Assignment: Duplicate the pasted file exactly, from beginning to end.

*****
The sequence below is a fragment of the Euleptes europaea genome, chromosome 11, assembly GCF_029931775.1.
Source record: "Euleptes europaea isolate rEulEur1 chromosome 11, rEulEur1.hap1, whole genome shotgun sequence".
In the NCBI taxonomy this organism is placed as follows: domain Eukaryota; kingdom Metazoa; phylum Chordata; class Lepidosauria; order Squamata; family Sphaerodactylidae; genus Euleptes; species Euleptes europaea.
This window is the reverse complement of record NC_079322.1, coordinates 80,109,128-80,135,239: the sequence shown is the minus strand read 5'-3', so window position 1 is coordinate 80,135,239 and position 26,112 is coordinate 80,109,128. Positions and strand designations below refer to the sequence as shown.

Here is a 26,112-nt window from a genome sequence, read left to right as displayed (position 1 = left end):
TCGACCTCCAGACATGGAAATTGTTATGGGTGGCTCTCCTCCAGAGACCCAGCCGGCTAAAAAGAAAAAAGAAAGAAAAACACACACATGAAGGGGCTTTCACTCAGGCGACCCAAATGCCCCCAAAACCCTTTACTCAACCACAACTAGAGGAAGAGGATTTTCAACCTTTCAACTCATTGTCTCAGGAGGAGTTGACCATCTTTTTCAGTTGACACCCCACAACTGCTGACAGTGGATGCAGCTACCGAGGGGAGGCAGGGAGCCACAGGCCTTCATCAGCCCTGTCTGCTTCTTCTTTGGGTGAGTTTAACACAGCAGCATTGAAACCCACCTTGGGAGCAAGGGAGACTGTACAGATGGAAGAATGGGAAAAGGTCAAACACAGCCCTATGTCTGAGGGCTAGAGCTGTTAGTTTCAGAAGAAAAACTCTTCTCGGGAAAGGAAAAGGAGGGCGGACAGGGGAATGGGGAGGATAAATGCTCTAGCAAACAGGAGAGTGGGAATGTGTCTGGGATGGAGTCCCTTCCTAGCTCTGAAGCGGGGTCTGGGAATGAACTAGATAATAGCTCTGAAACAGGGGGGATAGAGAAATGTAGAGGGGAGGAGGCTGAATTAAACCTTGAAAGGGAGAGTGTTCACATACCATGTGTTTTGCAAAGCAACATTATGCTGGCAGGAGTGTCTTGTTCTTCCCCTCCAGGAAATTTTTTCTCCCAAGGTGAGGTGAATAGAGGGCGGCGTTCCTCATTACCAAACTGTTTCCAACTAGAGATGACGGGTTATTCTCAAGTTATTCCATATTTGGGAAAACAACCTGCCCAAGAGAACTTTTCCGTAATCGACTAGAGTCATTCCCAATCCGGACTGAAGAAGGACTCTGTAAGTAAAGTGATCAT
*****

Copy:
The sequence below is a fragment of the Euleptes europaea genome, chromosome 11, assembly GCF_029931775.1.
Source record: "Euleptes europaea isolate rEulEur1 chromosome 11, rEulEur1.hap1, whole genome shotgun sequence".
In the NCBI taxonomy this organism is placed as follows: domain Eukaryota; kingdom Metazoa; phylum Chordata; class Lepidosauria; order Squamata; family Sphaerodactylidae; genus Euleptes; species Euleptes europaea.
This window is the reverse complement of record NC_079322.1, coordinates 80,109,128-80,135,239: the sequence shown is the minus strand read 5'-3', so window position 1 is coordinate 80,135,239 and position 26,112 is coordinate 80,109,128. Positions and strand designations below refer to the sequence as shown.

Here is a 26,112-nt window from a genome sequence, read left to right as displayed (position 1 = left end):
TCGACCTCCAGACATGGAAATTGTTATGGGTGGCTCTCCTCCAGAGACCCAGCCGGCTAAAAAGAAAAAAGAAAGAAAAACACACACATGAAGGGGCTTTCACTCAGGCGACCCAAATGCCCCCAAAACCCTTTACTCAACCACAACTAGAGGAAGAGGATTTTCAACCTTTCAACTCATTGTCTCAGGAGGAGTTGACCATCTTTTTCAGTTGACACCCCACAACTGCTGACAGTGGATGCAGCTACCGAGGGGAGGCAGGGAGCCACAGGCCTTCATCAGCCCTGTCTGCTTCTTCTTTGGGTGAGTTTAACACAGCAGCATTGAAACCCACCTTGGGAGCAAGGGAGACTGTACAGATGGAAGAATGGGAAAAGGTCAAACACAGCCCTATGTCTGAGGGCTAGAGCTGTTAGTTTCAGAAGAAAAACTCTTCTCGGGAAAGGAAAAGGAGGGCGGACAGGGGAATGGGGAGGATAAATGCTCTAGCAAACAGGAGAGTGGGAATGTGTCTGGGATGGAGTCCCTTCCTAGCTCTGAAGCGGGGTCTGGGAATGAACTAGATAATAGCTCTGAAACAGGGGGGATAGAGAAATGTAGAGGGGAGGAGGCTGAATTAAACCTTGAAAGGGAGAGTGTTCACATACCATGTGTTTTGCAAAGCAACATTATGCTGGCAGGAGTGTCTTGTTCTTCCCCTCCAGGAAATTTTTTCTCCCAAGGTGAGGTGAATAGAGGGCGGCGTTCCTCATTACCAAACTGTTTCCAACTAGAGATGACGGGTTATTCTCAAGTTATTCCATATTTGGGAAAACAACCTGCCCAAGAGAACTTTTCCGTAATCGACTAGAGTCATTCCCAATCCGGACTGAAGAAGGACTCTGTAAGTAAAGTGATCAT